In retrospect, I’ve seen a couple photometric surveys of cities in my time, and I must say that the data created from this project is simultaneous with photometric surveys. And the most intriguing part is that it all happened through remote sensing.
The outcome of this survey is ongoing, but there are a number of items in progress:
- The City releasing documents surrounding the use of decorative lighting and its contribution to the skyline, noting that this form of lighting should not only be efficient and sustainable and should comprise LED’s, but should be turned off during migration periods for migratory birds. See Page 60 of Tall Building Design Guidelines (link:http://goo.gl/ddANm0)
- Many condo developers are now turning decorative lighting off at 11pm in the downtown core to facilitate light pollution standards and migratory bird guidelines set out by FLAP on the Flap Website (link:http://www.flap.org/)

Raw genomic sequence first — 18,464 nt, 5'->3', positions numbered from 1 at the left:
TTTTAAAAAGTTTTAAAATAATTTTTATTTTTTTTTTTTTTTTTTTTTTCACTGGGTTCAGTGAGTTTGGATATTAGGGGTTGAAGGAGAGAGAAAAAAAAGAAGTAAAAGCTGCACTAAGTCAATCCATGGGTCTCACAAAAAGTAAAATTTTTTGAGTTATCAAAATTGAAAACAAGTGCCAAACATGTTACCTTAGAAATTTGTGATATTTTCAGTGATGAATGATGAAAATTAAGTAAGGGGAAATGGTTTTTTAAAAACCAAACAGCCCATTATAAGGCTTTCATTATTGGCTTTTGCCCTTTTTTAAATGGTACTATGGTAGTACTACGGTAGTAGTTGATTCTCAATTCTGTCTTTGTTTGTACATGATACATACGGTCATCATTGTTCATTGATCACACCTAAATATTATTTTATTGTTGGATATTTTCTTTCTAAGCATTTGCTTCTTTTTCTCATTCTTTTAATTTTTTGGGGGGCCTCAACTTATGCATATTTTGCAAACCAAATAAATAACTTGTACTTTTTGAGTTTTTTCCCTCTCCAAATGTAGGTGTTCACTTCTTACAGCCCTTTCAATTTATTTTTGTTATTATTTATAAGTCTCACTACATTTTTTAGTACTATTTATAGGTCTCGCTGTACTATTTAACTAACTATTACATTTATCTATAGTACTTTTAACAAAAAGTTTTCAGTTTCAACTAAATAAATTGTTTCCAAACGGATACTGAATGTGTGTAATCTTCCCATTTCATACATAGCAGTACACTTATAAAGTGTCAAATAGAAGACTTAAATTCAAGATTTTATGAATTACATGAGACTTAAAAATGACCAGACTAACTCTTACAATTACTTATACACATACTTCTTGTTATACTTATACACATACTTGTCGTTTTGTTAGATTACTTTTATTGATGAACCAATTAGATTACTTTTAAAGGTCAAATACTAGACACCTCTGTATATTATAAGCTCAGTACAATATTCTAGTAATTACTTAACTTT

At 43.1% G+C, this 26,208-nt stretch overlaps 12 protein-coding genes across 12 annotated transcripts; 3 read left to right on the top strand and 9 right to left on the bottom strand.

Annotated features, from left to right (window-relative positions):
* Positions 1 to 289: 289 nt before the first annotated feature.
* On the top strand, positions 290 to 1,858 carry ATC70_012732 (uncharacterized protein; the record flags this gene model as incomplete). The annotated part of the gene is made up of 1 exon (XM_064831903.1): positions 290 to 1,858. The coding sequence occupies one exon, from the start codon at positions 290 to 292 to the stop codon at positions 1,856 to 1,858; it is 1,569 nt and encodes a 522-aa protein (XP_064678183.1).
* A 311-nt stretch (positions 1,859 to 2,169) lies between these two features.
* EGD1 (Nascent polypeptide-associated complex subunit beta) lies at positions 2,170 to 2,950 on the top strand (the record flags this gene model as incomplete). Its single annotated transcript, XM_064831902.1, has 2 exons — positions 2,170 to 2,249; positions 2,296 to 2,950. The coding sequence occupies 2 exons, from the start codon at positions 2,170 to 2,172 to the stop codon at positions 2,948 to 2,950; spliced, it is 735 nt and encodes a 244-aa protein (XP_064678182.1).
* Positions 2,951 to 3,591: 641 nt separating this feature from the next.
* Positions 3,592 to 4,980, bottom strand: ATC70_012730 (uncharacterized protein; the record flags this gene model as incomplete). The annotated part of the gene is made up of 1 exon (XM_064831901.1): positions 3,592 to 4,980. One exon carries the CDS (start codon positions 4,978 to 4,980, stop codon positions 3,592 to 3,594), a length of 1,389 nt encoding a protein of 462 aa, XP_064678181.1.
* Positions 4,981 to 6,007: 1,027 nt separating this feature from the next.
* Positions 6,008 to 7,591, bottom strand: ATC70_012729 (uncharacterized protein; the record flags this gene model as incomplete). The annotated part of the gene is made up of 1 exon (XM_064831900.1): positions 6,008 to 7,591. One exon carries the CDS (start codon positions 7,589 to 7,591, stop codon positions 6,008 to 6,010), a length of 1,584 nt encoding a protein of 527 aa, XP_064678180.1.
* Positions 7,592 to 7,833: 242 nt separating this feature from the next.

- Discussion and literature has been released and in circulation for sometime, evaluating the efficiency of buildings that use glass as the main material in the building facade. Glass facades not only cause the building to be more energy intensive but also pose a hazard to birds, where they usually become disorientated and collide with the building, inflicting serous injuries and death. There have also been many cases of glass falling from these buildings in many Canadian cities. Building scientist Ted Kesik, a prominent building scientist based in Toronto, has estimated that condo pricing and maintenance fees to skyrocket in the next decade, simply because of the use of glass. The Condo Conundrum
- Discussion surrounding implementing guidelines for the GTA to implement full cut off/fully shielded light fixtures for outdoor lighting, as some parts of Ottawa have done. See the Report to the Planning & Environmental Committee submitted by Deputy City Manager Planning, Transit and Environment, City of Ottawa
References: Skyglow/Light Pollution – NASA